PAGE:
What is the False Claims Act?
During the Civil War, fraud against the federal government was rampant. Shoddy goods of all types—uniforms, rifles, rations—were hamstringing the Union Army. With few federal enforcement resources at his disposal, President Lincoln urged Congress to pass the 1863 False Claims Act (also known as “Lincoln’s Law”), which gave financial incentives to private citizens who took action against companies or individuals that were defrauding the government.
While the statute was effective for a time, it did not stop fraud. In 1986, Sen. Charles Grassley, a conservative Iowa Republican, teamed up with Rep. Howard Berman, a liberal California Democrat, to pass legislation that strengthened “Lincoln’s Law.”
The amended False Claims Act (FCA) allows whistleblowers—who are called “relators” —to get up to 30 percent of any money recovered by their lawsuit. It also protects whistleblowers by allowing for claims to be made under confidential seal and prohibiting retaliatory action by a whistleblower’s employer.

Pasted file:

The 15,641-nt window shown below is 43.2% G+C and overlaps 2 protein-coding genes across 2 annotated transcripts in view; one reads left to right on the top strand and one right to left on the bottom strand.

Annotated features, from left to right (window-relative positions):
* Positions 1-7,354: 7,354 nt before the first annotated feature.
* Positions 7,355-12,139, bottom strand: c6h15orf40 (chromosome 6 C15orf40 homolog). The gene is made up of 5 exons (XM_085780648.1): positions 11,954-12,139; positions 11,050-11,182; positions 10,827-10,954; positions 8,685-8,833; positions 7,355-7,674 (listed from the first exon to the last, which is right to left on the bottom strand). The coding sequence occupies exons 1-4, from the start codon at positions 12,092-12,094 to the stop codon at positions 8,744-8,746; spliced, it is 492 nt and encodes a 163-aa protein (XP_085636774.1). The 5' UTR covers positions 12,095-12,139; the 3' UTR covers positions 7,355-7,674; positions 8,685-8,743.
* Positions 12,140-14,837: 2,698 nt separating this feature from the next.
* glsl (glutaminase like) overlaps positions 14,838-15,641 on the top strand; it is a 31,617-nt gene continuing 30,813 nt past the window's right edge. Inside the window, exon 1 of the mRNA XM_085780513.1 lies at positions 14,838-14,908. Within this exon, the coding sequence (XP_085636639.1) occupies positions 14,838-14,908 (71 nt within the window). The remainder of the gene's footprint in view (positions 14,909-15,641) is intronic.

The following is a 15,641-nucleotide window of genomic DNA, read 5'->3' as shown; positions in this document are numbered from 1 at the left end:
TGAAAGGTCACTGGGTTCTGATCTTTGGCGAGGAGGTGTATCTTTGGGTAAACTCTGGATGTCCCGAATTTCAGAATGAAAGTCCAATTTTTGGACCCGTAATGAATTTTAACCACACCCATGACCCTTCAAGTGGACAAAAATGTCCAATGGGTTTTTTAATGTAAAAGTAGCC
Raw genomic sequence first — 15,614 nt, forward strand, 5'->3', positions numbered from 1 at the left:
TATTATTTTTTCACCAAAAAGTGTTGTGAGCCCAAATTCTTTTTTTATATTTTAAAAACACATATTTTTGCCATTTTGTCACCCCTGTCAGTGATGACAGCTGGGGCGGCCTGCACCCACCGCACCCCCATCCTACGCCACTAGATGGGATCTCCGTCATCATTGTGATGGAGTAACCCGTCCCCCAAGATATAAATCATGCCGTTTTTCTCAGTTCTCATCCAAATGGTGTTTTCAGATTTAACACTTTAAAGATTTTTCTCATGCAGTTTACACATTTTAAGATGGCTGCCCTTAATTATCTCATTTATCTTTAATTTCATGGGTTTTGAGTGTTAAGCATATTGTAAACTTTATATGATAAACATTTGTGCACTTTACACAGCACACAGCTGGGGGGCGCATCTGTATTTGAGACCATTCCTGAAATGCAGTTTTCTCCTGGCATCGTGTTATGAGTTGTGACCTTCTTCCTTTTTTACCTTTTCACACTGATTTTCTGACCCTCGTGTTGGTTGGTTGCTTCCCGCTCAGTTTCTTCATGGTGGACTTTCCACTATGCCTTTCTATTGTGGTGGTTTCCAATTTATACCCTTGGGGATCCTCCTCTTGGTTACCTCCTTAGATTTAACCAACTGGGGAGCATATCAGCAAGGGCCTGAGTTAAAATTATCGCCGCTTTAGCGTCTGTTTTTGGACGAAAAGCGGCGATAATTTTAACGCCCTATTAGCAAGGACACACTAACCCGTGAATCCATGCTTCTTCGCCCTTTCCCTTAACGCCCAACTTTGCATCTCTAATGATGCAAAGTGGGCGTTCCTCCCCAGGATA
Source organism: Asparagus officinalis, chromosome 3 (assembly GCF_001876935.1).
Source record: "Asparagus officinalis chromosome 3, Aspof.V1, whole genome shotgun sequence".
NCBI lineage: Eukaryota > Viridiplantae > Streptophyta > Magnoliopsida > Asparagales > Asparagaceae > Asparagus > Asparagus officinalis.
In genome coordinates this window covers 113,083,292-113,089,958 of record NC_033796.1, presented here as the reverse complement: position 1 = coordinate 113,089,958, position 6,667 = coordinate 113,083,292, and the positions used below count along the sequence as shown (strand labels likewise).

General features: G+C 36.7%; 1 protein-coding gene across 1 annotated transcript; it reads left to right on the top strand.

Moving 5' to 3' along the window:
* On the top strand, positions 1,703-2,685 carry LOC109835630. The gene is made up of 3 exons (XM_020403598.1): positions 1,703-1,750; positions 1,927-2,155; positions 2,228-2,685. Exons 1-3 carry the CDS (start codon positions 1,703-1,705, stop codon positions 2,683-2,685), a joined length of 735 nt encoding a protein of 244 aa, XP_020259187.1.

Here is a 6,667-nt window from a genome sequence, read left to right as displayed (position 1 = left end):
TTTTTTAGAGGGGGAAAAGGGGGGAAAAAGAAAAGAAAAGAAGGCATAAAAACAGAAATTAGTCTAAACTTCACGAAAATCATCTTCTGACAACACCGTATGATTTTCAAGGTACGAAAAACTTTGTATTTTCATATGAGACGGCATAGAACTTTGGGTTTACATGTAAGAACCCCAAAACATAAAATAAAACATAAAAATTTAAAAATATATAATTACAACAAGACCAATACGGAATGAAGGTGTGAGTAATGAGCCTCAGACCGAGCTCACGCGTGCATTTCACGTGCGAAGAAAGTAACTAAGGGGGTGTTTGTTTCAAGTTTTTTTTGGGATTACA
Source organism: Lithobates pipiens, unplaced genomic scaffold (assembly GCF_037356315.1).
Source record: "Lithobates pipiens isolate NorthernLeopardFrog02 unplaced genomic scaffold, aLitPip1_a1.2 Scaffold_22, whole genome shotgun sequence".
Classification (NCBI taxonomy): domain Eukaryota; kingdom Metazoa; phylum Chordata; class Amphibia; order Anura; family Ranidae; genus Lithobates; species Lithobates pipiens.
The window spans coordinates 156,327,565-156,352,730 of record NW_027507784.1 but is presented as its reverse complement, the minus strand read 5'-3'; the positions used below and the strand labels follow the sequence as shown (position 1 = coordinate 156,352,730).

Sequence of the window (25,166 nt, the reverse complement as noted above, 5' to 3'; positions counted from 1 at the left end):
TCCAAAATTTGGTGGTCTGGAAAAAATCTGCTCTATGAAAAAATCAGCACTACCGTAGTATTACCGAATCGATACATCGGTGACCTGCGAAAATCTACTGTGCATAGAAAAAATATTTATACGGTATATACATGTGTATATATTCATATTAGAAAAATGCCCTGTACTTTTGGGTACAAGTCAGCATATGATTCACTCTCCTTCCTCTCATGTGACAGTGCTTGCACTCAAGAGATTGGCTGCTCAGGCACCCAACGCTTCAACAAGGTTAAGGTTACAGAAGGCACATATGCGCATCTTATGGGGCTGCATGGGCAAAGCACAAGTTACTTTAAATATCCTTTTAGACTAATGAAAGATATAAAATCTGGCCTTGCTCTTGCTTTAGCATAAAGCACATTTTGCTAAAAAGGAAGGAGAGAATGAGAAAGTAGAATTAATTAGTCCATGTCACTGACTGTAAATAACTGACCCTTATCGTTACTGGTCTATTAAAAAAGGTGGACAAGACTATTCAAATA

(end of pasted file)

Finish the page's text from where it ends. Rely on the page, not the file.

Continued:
If a defendant is found liable under the FCA, it could be forced to pay as much as three times the amount of money it has been found to have defrauded the government. The defendant will also have to pay other penalties.
Since 1987, whistleblowers have helped the U.S. government recover over $42.5 billion in taxpayer funds. Whistleblowers have received over $7 billion as their share of the government’s recovery.